South Africa must pass a Hate Crimes law, sign and ratify the International Convention on the protection of the rights of migrant workers and members of their families, as one of the measures to deal with xenophobia
28 Mar 2008
The Human Rights Commission reiterates its concern about the scourge of xenophobic violent attacks and brutal murders of foreign nationals and would like to recommend the following in dealing with this challenge to the country's constitutional democracy:
* That South Africa should ratify the International Convention on the protection of the rights of all migrant workers and members of their families. Under this Convention migrant workers are entitled to enjoy their human rights regardless of their legal status. The Convention reflects an up-to-date understanding of migratory trends as seen from the point of view of both states of origin and host states of migrant workers and their families.
This Convention also seeks to play a role in preventing and eliminating the exploitation of migrant workers throughout the entire migration process. In particular, it seeks to put an end to the illegal or clandestine recruitment and trafficking of migrant workers and to discourage the employment of migrant workers in an irregular or undocumented situation. It provides a set of binding international standards to address the treatment, welfare and human rights of both documented and undocumented migrants, as well as the obligations and responsibilities on the part of sending and receiving states.
* That South Africa must pass a Hate Crime Law, as the country is a state party to the International Convention on the Elimination of All Forms of Racial Discrimination (ICERD). The committee to the convention has requested South Africa to enact this law in order to deal with challenges of discrimination based on race or national origin, sex, language, or religion.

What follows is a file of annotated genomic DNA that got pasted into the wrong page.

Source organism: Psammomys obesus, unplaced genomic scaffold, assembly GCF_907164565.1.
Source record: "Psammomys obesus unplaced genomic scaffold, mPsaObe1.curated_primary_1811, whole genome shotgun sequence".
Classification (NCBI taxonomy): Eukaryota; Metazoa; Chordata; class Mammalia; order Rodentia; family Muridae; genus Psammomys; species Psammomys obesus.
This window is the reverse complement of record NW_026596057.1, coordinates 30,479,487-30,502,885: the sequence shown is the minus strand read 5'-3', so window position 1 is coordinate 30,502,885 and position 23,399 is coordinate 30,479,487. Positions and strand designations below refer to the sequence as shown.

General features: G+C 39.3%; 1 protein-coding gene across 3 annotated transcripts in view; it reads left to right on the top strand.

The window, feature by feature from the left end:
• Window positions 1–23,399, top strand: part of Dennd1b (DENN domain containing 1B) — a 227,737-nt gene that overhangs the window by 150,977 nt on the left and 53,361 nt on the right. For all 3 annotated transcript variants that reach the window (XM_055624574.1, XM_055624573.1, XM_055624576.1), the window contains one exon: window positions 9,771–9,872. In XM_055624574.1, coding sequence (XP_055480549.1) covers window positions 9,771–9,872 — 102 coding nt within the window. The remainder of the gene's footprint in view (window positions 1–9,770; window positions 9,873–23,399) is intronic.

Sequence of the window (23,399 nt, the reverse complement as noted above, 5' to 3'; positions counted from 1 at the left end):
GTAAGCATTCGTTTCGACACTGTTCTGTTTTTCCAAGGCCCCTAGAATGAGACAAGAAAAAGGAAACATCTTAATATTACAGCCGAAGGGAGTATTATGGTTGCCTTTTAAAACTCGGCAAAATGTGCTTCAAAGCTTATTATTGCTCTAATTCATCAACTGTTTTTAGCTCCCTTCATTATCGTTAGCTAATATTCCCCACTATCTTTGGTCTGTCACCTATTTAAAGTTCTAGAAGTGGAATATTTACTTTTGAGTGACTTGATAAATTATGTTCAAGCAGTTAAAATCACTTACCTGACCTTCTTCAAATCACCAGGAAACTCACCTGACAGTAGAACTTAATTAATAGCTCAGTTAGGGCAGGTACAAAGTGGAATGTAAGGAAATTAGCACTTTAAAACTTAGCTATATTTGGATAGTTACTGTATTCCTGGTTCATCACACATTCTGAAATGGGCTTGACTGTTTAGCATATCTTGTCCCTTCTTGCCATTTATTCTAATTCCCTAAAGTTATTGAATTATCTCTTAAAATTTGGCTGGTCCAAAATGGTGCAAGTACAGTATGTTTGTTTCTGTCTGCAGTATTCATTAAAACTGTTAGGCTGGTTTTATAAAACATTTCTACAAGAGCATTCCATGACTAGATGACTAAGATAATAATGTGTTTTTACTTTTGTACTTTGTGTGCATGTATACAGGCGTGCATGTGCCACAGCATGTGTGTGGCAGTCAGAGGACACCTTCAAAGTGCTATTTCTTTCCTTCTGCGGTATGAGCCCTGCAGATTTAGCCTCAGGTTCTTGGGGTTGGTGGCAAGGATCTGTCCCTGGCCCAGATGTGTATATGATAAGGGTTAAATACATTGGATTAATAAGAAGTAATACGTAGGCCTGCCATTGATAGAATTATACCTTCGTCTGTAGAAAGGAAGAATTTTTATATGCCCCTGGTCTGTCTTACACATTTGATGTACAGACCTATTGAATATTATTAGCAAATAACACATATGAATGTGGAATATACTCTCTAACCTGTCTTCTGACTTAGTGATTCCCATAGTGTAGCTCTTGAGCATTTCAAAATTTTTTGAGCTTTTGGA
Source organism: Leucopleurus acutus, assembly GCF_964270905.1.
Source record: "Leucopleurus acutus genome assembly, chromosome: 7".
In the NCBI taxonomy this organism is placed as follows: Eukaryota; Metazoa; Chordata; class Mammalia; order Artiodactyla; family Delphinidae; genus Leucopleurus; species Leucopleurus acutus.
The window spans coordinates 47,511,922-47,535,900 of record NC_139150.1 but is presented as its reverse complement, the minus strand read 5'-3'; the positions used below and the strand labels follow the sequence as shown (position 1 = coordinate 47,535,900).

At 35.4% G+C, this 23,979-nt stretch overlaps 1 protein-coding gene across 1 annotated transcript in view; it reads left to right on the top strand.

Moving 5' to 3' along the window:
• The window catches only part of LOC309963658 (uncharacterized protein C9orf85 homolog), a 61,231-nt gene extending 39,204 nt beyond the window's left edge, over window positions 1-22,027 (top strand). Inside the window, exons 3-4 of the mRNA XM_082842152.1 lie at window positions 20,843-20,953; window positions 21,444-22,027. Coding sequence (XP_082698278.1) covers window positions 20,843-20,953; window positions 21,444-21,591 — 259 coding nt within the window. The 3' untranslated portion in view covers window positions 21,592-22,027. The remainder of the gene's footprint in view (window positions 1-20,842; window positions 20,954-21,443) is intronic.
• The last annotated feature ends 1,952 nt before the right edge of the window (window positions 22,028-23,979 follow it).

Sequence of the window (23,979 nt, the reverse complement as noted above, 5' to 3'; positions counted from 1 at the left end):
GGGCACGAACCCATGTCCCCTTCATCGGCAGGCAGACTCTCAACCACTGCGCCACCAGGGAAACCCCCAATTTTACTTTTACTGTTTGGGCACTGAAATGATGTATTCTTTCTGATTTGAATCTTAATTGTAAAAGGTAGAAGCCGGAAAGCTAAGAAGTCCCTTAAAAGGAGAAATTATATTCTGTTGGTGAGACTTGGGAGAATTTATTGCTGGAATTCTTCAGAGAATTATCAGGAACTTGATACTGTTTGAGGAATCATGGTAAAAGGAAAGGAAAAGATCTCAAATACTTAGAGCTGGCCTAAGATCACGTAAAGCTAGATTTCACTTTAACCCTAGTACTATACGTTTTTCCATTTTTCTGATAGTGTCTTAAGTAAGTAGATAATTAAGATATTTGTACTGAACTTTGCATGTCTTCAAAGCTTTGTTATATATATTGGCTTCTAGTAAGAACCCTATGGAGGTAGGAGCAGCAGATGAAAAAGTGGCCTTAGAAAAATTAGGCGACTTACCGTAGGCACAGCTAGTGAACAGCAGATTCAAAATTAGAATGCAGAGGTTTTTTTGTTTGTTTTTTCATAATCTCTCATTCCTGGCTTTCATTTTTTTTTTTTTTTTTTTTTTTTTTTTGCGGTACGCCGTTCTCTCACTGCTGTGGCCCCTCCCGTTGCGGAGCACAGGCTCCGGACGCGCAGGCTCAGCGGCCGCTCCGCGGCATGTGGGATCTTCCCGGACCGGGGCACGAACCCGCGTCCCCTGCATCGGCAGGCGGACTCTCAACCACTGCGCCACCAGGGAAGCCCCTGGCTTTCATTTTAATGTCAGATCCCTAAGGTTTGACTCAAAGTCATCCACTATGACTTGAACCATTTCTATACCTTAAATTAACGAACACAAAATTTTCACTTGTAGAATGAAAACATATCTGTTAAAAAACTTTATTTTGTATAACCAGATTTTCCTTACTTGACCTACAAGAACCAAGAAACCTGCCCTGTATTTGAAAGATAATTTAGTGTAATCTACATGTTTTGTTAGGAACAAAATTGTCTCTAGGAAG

* That the promotional aspects of the Equality Act be brought into immediate effect. This will ensure that the responsibility to promote equality is shared between the Commission, government and other stakeholders.
* That training on tolerance and Xenophobia should be part of the school curriculum to inculcate a culture of respect for other people's human rights from an early age. In addition to the training that the commission has provided to members of the police service xenophobia, more members should be trained.
Furthermore, the commission has taken note of Member of Parliament, Mr Reuben Mohlaloga's comments that it has done nothing to deal with xenophobia, and will engage and challenge him on this matter.
The commission calls on South Africans to at the very least, be tolerant and understanding towards fellow beings as we members of the human race and therefore, must respect the rights of others, in the same way each of us would want our rights to be respected, and calls upon all role players and stakeholders to assist in dealing with factors which encourage xenophobia such poverty and inequality.
Issued by: South African Human Rights Commission
28 Mar 2008
Source: South African Human Rights Commission (http://www.sahrc.org.za/)